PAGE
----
ATLANTA, October 6, 1863.
His Excellency PRESIDENT DAVIS:
MY DEAR SIR: I wrote you on the 27th* renewing the expression of my opinion of the incapacity of General Bragg for the responsible office of commander-in-chief of the Army of Tennessee, and asking that he should be replaced by General Lee or some other. It is proper to add that that letter was written after a meeting by appointment of Lieutenant-Generals Longstreet, Hill, and myself to consider what should be done in view of the palpable weakness and mismanagement manifested in the conduct of the military operations of this army. It was agreed that I should address you, sir, and General Longstreet+ the Secretary of War on the subject. These letters were written and forwarded, and, I need not add, after mature deliberation. General Hill concurred in the necessity of this measure. As you may not have perused these letters before leaving Richmond, I have deemed it proper to bring them to your notice. Two days subsequent to my writing this letter to you, sir, I received an order from General Bragg suspending me from my command and ordering me to this place. This order was based on alleged disobedience in not attacking the enemy at daylight on Sunday, the 20th. My explanation of that failure was furnished in a note, of which the accompanying is a copy.+ In this paper it will be perceived, 1st, that I directed a staff officer of General Hill to say to the general I desired to see him at my headquarters, that he might learn his orders as to the operations of the following day; 2nd, that the necessary orders were issued from my headquarters at 11.30 p. m. to General Hill and to Generals Cheatham and Walker, and dispatched by courier. Cheatham and Walker received their orders. Hill could not be found by my courier, nor did Hill make his way to my headquarters. These facts, with others, as you will observe, were embodied and presented the commanding general in reply to a request for a written explanation of the failure to attack. They were pronounced unsatisfactory, and the order for my suspension issued, and it should be observed that for the delay charged I cannot fell myself responsible, by whomsoever caused. Did we occasion any failure in our success of the battle, for the enemy were clearly beaten at all points along my line and fairly driven from the field?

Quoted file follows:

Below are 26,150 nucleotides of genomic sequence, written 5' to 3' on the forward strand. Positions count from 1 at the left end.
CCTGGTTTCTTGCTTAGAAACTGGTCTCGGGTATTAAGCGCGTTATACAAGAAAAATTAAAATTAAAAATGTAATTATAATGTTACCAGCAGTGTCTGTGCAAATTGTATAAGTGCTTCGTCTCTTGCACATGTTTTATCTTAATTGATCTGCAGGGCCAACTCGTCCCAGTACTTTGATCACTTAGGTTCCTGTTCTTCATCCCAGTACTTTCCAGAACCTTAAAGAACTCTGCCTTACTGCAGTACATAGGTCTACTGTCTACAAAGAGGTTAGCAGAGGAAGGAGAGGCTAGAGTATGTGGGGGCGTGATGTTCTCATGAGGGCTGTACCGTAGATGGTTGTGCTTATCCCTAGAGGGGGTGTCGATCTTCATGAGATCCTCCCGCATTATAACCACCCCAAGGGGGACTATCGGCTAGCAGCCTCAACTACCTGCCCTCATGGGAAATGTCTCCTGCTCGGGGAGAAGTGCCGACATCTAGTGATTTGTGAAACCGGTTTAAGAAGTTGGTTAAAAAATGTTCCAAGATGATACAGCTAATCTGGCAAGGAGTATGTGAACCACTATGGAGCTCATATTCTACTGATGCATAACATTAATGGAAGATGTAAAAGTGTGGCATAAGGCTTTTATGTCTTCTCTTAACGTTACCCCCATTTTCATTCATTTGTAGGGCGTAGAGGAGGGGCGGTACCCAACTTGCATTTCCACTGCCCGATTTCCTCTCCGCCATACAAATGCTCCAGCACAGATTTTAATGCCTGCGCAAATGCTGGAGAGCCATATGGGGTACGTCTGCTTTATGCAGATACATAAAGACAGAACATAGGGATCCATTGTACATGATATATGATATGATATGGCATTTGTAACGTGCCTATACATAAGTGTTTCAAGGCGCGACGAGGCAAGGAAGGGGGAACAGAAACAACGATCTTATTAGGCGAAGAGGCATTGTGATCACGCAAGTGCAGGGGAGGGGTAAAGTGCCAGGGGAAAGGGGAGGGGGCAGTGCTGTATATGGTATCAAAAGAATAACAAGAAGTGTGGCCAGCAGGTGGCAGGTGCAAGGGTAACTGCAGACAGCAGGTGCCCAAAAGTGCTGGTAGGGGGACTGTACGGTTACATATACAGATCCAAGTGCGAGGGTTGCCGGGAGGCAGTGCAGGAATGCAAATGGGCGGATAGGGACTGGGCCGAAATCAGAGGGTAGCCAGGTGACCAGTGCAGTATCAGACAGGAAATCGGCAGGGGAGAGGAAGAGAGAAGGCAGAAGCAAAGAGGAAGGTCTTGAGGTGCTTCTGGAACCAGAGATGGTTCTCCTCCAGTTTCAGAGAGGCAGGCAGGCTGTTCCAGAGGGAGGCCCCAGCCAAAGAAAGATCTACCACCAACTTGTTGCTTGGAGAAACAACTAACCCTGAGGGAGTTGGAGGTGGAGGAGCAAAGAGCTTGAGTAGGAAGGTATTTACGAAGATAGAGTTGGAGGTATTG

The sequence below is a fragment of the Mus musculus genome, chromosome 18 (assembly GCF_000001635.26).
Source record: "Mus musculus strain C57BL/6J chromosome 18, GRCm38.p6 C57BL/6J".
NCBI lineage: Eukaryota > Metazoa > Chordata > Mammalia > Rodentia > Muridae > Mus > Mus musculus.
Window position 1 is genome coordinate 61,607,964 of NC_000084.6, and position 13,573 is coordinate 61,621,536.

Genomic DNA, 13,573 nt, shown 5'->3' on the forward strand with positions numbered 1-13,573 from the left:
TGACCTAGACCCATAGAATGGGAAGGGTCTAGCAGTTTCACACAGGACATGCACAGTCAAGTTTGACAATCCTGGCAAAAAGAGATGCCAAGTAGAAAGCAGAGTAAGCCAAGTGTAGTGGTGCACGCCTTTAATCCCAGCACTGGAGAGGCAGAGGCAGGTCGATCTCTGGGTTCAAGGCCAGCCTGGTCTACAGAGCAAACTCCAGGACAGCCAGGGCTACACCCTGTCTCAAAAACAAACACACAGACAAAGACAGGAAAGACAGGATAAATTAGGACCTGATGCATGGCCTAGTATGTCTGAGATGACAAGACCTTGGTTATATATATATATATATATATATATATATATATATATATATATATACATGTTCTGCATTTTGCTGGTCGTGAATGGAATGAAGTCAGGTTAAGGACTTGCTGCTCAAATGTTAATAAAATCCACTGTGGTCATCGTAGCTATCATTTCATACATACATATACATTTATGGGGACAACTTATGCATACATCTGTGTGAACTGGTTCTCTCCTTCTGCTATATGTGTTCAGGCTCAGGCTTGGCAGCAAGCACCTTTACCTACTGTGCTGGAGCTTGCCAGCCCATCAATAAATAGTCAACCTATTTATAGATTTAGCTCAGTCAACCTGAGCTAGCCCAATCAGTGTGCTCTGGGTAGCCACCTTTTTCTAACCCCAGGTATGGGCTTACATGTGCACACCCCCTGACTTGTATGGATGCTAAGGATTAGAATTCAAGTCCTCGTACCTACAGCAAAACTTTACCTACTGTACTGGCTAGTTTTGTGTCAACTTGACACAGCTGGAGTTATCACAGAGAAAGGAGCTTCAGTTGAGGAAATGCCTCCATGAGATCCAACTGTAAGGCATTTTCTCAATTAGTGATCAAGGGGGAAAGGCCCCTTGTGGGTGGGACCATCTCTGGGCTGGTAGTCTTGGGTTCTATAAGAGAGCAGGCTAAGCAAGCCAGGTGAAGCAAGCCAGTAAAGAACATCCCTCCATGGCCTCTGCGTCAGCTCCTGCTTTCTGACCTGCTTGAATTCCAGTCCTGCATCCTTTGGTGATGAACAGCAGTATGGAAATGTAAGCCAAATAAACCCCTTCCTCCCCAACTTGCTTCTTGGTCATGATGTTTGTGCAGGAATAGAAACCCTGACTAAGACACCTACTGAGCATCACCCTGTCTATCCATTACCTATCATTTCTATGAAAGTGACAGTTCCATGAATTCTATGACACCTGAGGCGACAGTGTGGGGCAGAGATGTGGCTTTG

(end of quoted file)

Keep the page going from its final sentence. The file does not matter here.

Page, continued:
It will be, no doubt, affirmed that had the attack been made at daylight the enemy would have been overwhelmed and Chattanooga taken, &c., and that all subsequent delay and miscarriages are to be set down to that account. To make this affirmation good, it must be shown that at the close of the battle that night, a condition of things was developed which made pursuit impossible, and that it was equally hopeless next morning. This will not be pretended, inasmuch as the troops at the close of the fight were in the very highest spirits, ready for any service, and the moon, by whose guidance the enemy fled from the field, was never brighter-as bright to guide us in the pursuit as the enemy in their flight. Besides, if the commanding general, under a delusion he took no pains to dispel, thought the troops were fatigued and chose to put off pursuit until the morning, why did he not attempt it then? Was it because he had made the discovery that the enemy had made his retreat into Chattanooga in
*Not found; but see Polk to Lee of that date.
+See Longstreet to Seddon, September 26, Part IV, p. 705.
+See Polk to Brent, September 28, 1863, p. 47.